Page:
Nichiro nodded. “Forgive me, master.” Becoming faint, he went down on his knees in the water, sweat and tears coursing down his face. One of the guards finally reached him and escorted him back to where Nissho and the other monks were gathered.

As the boat moved away Nichiren began to chant the final verses from the eleventh chapter of the Lotus Sutra, “It is difficult to keep this sutra. I shall be glad to see anyone keeping it even for a moment.” The rocking of the waves caused his voice to fade in and out, giving the recitation an odd rhythm. The passage ended with, “Anyone who expounds this sutra even for a moment in this dreadful world should be honored with offerings by all gods and men.” From that point on Nichlren knew that he and his disciples had truly become practitioners of the Lotus Sutra as its predictions of hardships that would be faced by the teachers of the True Dharma began to be fulfilled in their own lives.

Each day I recite the Hotoge, those verses from Chapter 11, and I wonder what was the source of the odd rhythm.

Hotoge with rhythm markings

Day 29

Illustration Nichiren at Tasunokuchi
Nichiren at Tatsunokuchi by Rhea Adri from Ryūei Michael McCormick’s Lotus in a Sea of Flames

In chanting the daimoku, the power of the whole sutra and all its protectors had been invoked. Who had sent that ball of lightning across the sky at just that moment? Perhaps it had been World Voice Perceiver Bodhisattva, of whom the Buddha sang in the verses of chapter 25 of the Lotus Sutra, “Suppose you are sentenced to death, and the sword is drawn to behead you. If you think of the power of World Voice Perceiver, the sword will suddenly break asunder.”


Day 29 covers all of Chapter 25, The Universal Gate of World-Voice-Perceiver Bodhisattva.

In earlier readings of Chapter 25, I’ve scoffed at what I described as World-Voice-Perceiver Bodhisattva’s Get Out of Jail Free card but recently I’ve been reading Ryūei Michael McCormick’s Lotus in a Sea of Flames (you can get info on how to purchase this new biography of Nichiren on his blog). Nichiren had not resigned himself to his death on the beach at Tatsunokuchi. No, he embraced it in much the same way Gladly-Seen-By-All-Beings Bodhisattva in Chapter 23 embraced giving himself to the flames of the Dharma. McCormick’s novel imagines Nichiren consoling Shijo Kingo and his brothers just moments before his execution saying: “How dismayed you all are! You should be laughing at such a wonderful occasion as this when I am going to present my wretched head to the Lotus Sutra. It will be like exchanging sand for gold or pebbles for jewels.”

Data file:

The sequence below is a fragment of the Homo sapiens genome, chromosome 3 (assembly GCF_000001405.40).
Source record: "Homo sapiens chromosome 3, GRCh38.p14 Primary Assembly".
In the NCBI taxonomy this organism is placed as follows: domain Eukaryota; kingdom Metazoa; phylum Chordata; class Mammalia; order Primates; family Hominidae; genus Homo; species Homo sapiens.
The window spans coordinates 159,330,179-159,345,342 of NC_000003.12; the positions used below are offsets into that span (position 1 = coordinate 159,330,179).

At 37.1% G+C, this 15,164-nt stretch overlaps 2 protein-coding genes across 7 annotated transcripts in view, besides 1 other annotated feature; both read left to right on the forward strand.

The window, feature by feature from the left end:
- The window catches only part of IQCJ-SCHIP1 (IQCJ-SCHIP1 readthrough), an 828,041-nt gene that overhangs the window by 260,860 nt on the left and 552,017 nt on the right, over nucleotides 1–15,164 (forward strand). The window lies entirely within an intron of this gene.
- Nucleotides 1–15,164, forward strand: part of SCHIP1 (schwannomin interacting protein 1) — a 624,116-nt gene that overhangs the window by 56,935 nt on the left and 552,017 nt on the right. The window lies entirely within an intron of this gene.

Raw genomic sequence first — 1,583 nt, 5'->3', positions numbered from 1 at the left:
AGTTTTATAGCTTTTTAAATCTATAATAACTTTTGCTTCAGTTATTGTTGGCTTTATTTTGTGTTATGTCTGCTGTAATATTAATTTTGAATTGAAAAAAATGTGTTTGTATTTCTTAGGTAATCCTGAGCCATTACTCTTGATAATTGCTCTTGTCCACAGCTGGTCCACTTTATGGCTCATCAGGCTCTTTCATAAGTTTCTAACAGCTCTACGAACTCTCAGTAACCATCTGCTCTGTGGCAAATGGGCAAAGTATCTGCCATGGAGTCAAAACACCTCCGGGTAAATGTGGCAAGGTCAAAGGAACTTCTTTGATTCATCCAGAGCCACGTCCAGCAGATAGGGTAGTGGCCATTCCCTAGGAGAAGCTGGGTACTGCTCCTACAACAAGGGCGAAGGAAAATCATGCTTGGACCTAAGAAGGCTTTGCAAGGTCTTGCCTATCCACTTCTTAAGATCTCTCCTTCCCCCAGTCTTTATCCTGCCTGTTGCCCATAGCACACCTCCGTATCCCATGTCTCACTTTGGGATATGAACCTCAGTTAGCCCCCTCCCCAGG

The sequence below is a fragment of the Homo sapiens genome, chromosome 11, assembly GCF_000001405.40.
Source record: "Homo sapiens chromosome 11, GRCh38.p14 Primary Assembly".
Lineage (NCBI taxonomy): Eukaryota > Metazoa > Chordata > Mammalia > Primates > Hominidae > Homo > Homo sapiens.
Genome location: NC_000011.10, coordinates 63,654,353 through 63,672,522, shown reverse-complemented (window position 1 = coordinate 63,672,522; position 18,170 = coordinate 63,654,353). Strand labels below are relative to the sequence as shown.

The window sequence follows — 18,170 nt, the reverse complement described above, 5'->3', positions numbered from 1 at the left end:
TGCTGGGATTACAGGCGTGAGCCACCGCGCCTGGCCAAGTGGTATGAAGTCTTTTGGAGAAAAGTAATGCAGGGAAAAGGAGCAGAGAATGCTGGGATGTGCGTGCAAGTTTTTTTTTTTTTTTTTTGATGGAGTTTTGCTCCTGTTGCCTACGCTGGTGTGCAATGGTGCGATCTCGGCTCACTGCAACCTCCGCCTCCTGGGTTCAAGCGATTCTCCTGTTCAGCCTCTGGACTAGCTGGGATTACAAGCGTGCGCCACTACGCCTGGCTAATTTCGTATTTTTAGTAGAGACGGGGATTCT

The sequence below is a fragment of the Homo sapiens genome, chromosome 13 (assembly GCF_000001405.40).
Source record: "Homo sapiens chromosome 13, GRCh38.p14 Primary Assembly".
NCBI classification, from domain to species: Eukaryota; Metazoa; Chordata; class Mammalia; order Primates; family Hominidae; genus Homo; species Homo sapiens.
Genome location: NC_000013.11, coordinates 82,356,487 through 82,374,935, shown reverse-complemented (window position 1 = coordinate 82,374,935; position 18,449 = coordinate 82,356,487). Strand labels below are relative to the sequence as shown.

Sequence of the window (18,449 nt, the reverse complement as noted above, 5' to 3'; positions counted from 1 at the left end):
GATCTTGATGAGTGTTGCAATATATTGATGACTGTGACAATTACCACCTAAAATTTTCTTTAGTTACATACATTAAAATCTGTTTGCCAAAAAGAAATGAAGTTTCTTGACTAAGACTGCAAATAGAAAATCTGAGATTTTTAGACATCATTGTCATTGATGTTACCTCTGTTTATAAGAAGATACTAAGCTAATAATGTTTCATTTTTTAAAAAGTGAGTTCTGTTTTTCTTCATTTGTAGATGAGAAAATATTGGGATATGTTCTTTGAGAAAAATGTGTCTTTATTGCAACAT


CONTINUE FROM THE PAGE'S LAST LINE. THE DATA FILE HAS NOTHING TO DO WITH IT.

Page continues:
All the more reason to bear in mind what the Buddha says:

Good man! If many hundreds of thousands of billions of living beings hear [the name of] World-Voice-Perceiver Bodhisattva and call his name with all their hearts when they are under various sufferings, World-Voice-Perceiver Bodhisattva will immediately perceive their voices, and cause them to emancipate themselves [from the sufferings].

And while not everyone faces death at the hands of robbers or peril at sea in a storm-tossed ship, there are many other times when thinking of World-Voice-Perceiver Bodhisattva can rescue us:

Those who have much lust will be saved from lust if they constantly think of World-Voice-Perceiver Bodhisattva and respect him. Those who have much anger will be saved from anger if they constantly think of World-Voice-Perceiver Bodhisattva and respect him. Those who have much stupidity will be saved from stupidity if they constantly think of World-Voice-Perceiver Bodhisattva and respect him. Endless-Intent! World-Voice-Perceiver Bodhisattva has these great supernatural powers. He gives many benefits to all living beings. Therefore, they should constantly think of him.

As with Wonderful-Voice Bodhisattva, World-Voice-Perceiver Bodhisattva can be found wandering about this world transforming himself into various beings in order to teach the Dharma:

This World-Voice-Perceiver Bodhisattva does these meritorious deeds. He takes various shapes, walks about many worlds, and saves the living beings [of those worlds]. Make offerings to World-Voice-Perceiver Bodhisattva with all your hearts! This World-Voice-Perceiver Bodhisattva-mahāsattva gives fearlessness [to those who are] in fearful emergencies. Therefore, he is called the ‘Giver of Fearlessness’ in this Sahā-World.

In summary:

World-Voice-Perceiver will save
All living beings from misfortunes
And from innumerable sufferings of the world
By the wonderful power of his wisdom.

He has these supernatural powers.
He employs various expedients with his wisdom.
In the ten quarters there is no kṣetra
In which he does not appear at all.